A Solution for Squirrely SQL Server Security: TSQL Tuesday #98

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January 9, 2018 by Kenneth Fisher

T-SQL Tuesday It’s the first T-SQL Tuesday of the year! Arun Sirpal (b/t) is our host this month. Thanks, Arun! The subject he has selected is Your Technical Challenges Conquered. This is a particularly hard subject for me. Generally, when I have a problem and come up with a solution I blog about it right then. That means I don’t really have a backlog of solutions to blog about. In the end, I decided to blog about an on-going solution I’ve been working on. I’ve probably put in greater than a dozen posts on this so I thought I would describe the journey a bit.

The problem

I work for a large company that’s been around a while. Now, if you’ve worked for a company for a few years, you’ll realize that standards change over time. If you’ve worked for a big company, you’ll realize that different groups have different standards. Then add in buying pieces of business with existing servers and you can end up with a big mess. One of the more difficult things to deal with can be security. Some instances use only SQL authentication, some only windows authentication, some use a mix. Some instances use roles, others don’t. The worst is when you get a single instance that has odd mixes of everything.

Another fun aspect of a large company is constant changes. People moving from group to group, divisions merging and separating again etc. This means we get a lot of security requests. Some of our common requests include tracking down an active directory group that has the correct permissions or copying the permissions from one service account to another. Now I love SSMS, it has a lot of great features. Unfortunately, searching through security is not one of them.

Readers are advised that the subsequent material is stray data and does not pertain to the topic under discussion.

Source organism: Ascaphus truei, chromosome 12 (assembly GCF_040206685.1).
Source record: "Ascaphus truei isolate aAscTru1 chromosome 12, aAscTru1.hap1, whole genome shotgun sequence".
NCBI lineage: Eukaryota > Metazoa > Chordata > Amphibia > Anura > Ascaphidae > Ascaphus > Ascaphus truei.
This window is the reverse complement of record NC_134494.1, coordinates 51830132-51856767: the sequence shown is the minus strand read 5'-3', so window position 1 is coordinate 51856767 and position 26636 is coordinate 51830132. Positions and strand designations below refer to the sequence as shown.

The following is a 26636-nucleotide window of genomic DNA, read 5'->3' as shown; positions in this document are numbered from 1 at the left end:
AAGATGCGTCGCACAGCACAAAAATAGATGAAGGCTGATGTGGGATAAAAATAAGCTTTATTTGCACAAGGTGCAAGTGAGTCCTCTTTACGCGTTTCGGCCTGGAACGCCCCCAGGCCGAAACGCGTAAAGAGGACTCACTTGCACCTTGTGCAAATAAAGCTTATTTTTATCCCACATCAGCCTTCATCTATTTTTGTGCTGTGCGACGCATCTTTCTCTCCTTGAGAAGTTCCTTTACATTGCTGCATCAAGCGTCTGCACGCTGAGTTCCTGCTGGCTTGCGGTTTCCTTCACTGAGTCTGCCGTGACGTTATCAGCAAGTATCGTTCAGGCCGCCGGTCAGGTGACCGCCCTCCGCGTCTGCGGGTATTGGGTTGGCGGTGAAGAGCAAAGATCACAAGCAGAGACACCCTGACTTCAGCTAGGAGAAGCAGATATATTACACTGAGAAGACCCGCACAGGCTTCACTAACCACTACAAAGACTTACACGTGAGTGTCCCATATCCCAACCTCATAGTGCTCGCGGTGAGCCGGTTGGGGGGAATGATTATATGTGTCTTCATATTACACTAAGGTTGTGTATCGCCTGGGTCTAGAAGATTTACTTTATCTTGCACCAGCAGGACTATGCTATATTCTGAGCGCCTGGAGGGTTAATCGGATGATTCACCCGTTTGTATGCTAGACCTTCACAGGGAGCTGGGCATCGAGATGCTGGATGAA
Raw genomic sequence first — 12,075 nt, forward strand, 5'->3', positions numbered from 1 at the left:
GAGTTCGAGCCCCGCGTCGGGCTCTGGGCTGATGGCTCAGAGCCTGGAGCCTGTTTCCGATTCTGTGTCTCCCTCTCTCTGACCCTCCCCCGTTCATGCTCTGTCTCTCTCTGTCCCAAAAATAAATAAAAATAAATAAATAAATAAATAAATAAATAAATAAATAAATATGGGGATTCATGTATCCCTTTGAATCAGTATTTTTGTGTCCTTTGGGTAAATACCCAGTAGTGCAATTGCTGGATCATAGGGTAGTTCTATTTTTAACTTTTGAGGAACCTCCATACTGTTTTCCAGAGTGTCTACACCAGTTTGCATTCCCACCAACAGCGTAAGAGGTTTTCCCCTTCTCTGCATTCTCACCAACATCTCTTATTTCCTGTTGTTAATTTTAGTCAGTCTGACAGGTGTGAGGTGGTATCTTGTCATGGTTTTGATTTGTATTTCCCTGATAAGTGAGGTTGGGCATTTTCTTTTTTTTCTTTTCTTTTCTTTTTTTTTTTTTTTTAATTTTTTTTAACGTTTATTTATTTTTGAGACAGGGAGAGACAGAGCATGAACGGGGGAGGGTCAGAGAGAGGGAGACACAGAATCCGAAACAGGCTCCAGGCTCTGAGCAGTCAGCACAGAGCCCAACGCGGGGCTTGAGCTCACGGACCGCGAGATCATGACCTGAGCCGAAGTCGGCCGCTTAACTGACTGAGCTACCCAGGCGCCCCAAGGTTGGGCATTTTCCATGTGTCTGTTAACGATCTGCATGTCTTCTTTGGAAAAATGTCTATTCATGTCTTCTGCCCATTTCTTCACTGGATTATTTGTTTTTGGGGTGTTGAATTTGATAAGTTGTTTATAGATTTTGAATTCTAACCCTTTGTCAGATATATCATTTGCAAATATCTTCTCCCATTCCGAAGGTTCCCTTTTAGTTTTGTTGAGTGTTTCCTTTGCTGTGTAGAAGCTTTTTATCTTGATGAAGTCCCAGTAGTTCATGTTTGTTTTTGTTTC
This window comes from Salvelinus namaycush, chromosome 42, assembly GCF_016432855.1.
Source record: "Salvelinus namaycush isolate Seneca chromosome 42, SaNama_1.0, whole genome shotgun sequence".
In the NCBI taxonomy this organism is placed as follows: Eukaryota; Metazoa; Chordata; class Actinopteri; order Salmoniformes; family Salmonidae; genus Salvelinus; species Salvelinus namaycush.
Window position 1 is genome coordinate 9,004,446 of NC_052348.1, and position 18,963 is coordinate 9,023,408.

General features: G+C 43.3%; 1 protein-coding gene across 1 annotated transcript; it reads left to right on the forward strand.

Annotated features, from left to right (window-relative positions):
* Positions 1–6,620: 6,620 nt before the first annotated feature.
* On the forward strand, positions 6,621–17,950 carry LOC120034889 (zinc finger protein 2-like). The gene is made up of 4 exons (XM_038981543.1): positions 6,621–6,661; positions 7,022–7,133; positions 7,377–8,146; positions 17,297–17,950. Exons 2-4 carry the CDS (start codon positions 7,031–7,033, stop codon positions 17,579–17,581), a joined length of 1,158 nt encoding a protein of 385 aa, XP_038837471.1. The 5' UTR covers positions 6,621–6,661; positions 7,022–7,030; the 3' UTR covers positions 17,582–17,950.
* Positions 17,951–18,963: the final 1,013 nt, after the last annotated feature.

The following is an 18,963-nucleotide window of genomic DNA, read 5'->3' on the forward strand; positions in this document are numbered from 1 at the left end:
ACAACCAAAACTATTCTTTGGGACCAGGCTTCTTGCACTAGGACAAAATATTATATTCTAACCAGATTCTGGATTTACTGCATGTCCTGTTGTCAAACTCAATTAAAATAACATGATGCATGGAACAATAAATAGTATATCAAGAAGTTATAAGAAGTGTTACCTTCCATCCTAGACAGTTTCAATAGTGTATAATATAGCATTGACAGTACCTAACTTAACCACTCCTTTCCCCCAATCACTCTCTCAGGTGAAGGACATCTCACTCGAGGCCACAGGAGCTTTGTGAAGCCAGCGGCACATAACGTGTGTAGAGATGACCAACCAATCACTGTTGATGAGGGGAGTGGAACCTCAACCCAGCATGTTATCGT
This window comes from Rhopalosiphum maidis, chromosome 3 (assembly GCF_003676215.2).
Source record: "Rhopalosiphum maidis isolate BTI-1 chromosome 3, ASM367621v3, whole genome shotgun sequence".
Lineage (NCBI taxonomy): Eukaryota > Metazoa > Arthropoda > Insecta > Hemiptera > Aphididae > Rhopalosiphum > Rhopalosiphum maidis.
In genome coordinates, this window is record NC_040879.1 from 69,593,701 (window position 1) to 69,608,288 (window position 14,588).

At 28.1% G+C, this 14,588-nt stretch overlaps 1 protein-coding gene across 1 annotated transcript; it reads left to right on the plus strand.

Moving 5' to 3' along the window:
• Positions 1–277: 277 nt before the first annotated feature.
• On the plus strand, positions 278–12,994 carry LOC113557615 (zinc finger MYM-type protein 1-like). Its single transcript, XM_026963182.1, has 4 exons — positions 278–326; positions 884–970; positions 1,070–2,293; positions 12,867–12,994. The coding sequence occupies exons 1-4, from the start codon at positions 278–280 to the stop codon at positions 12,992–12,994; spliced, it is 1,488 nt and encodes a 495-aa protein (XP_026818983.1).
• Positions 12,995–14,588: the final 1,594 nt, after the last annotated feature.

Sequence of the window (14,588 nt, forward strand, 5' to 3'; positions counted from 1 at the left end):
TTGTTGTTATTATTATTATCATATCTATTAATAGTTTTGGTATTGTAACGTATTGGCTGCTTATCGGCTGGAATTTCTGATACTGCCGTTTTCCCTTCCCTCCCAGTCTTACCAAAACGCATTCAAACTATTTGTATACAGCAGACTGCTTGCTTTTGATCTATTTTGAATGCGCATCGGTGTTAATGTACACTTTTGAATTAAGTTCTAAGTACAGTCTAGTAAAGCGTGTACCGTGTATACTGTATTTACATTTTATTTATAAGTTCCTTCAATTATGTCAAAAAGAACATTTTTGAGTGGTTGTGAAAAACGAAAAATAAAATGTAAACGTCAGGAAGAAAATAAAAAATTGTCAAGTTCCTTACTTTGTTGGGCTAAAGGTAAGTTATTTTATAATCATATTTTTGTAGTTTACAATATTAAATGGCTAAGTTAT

The solution

My solution to this type of problem is almost always going to be scripting. So I wrote a series of queries to help me. Now these had some flaws. Mostly though, they were just cumbersome. I cleaned them up some so I could share them but it just wasn’t enough over time. So I converted them to stored procedures (sp_DBPermissions and sp_SrvPermissions). Over time I’ve improved them (v2.0, v3.0, v4.0, v5.0, and finally v6.0). Each time I’ve added bug fixes and new features, including things like a parameter for principal type (active directory user, active directory group, SQL login, etc), the ability to run against a single database or all of them at once, the ability to pull all server level principals associated with a given database, and so on and so on. Most recently I received a number of audit requests for summaries of existing permissions. This lead to me adding a reporting option.

The moral

I’ve blogged plenty about this particular problem and its solution, so here is a bit of value-add for getting this far. You’ll notice that I crafted a solution, but I didn’t stop there. I added to it, cleaned it up, added more, and more, and more. I seriously doubt I’m done (in fact I know I’m not) but over time I’ve developed a solution that goes far beyond what I originally intended. So my suggestion to you? Once you have a solution don’t let it sit at that. Pick at it, improve it over time. You’ll be amazed at what you end up with.

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